Plaintiff Party and its candidates allege that they customarily purchase political signs for public display. The signs are then distributed throughout Northampton County and within the 19 defendant municipalities to enable the candidates and their supporters to post the signs in a public forum so that the signs can be read by other citizen electors on private property (including residential property) within sight of a public road, locations along public roads, and in the rights-of-way of public roads.

  Plaintiffs further contend that there is no other reasonable, effective or affordable alternative to political signs in conducting a campaign for public office within the defendant municipalities. Finally, plaintiffs assert that defendants' various political sign ordinances are unconstitutional; and that the ordinances will disrupt free and fair elections in 2004 and beyond by threatening governmental action against plaintiffs, its candidates and supporters, and the citizens of the respective municipalities.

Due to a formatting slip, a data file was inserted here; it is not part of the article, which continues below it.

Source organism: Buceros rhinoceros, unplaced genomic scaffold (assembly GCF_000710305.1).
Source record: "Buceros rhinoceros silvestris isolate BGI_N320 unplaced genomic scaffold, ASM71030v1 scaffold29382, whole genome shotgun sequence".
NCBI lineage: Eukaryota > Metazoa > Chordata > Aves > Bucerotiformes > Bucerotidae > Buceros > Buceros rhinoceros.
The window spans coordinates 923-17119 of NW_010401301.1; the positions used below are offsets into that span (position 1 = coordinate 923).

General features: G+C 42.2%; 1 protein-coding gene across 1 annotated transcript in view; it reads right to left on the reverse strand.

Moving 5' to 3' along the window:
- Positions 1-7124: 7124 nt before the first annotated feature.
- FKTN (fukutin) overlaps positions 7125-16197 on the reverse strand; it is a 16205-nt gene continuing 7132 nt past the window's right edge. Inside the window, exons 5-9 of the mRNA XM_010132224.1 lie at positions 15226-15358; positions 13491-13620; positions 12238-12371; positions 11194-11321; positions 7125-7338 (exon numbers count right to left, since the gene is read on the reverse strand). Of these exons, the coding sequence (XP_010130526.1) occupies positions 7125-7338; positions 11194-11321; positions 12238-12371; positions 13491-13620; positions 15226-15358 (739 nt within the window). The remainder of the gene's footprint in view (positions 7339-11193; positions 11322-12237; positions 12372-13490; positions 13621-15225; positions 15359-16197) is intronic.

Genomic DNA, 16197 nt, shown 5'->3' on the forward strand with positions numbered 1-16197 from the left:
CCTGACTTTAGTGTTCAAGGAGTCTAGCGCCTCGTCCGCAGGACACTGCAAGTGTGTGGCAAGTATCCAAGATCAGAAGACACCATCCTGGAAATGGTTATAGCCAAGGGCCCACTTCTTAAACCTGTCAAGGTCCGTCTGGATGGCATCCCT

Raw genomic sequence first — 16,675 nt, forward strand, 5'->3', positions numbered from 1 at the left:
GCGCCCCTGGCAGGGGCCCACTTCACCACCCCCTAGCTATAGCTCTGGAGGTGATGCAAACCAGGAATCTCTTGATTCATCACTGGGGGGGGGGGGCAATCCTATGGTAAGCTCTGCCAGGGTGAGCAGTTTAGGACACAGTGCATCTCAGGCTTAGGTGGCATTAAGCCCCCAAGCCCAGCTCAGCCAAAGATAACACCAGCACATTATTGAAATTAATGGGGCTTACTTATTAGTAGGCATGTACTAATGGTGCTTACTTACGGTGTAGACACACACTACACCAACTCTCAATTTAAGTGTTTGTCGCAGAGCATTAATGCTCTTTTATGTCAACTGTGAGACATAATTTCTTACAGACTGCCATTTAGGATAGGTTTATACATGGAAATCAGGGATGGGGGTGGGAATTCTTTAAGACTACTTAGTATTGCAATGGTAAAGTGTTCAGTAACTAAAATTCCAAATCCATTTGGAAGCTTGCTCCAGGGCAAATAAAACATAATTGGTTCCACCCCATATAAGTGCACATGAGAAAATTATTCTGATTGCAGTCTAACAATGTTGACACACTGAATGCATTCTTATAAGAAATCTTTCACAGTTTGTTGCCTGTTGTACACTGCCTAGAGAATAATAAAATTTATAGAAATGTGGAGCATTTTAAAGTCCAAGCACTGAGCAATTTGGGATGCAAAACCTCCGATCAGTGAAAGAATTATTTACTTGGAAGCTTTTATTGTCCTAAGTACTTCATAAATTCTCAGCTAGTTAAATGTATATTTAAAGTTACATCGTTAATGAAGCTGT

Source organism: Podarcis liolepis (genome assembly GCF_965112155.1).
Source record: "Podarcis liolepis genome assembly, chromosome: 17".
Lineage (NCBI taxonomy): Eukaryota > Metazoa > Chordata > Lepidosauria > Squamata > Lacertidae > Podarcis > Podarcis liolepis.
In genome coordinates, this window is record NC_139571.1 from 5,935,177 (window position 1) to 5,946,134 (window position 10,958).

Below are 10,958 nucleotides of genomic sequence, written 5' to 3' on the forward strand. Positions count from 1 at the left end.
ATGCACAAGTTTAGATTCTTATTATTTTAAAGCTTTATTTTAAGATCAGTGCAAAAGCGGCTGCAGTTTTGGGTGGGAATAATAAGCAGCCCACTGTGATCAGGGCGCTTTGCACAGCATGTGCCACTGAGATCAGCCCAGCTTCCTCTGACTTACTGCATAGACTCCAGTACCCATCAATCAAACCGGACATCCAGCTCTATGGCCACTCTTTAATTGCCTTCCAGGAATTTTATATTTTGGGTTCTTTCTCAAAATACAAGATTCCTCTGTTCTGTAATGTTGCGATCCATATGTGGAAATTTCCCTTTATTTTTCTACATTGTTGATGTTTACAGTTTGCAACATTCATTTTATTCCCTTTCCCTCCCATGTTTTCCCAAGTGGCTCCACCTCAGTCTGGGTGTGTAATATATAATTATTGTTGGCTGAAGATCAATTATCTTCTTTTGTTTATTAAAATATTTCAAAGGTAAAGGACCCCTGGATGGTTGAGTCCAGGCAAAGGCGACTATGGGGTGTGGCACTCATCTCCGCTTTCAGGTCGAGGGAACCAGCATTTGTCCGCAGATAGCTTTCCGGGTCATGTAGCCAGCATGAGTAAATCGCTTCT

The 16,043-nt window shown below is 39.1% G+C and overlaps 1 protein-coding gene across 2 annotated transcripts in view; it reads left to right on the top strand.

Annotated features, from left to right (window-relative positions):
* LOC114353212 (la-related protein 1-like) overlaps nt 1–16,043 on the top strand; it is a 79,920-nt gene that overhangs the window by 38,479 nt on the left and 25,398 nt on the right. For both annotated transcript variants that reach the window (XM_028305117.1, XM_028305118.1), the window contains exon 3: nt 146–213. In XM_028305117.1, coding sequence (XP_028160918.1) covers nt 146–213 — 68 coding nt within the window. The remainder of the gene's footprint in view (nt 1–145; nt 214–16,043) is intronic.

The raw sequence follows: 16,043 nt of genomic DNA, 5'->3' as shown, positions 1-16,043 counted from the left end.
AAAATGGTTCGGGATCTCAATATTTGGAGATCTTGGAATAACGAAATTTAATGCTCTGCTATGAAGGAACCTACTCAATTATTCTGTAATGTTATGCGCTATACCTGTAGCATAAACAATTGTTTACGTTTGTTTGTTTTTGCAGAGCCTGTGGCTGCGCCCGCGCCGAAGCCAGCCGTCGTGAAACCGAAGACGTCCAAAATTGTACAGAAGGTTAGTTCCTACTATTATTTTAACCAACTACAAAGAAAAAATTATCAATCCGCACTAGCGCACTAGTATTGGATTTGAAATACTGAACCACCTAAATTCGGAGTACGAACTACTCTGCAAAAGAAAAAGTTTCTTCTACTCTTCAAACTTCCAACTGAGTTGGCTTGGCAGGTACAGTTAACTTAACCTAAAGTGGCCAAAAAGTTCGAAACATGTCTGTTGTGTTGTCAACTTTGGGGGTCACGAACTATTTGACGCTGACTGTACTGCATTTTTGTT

PROCEDURAL HISTORY

  On February 17, 2004 plaintiffs filed their Complaint together with a Motion for Preliminary Injunction against the various municipalities. On February 18, 2004 plaintiffs served all defendants except defendant Roseto Borough with the Complaint and Motion for Preliminary Injunction. On February 19, 2004 plaintiffs served defendant Roseto Borough.

  On March 2, 2004 plaintiffs' Notice of Voluntary Dismissal of defendant Township of Bethlehem was filed. Moreover, by Order dated March 2, 2004, we scheduled plaintiffs' Motion for Preliminary Injunction for hearing on March 8, 2004.

  On March 8, 2004 plaintiffs filed a Notice of Voluntary Dismissal regarding defendants Borough of Glendon, Borough of Hellertown, Borough of North Catasauqua, Borough of Walnutport, City of Easton, Lehigh Township, Plainfield Township, Allen Township and the Borough of Bath. In addition, as noted above, by separate Order dated March 8, 2004, by agreement of counsel, we dismissed defendant Williams Township from this matter.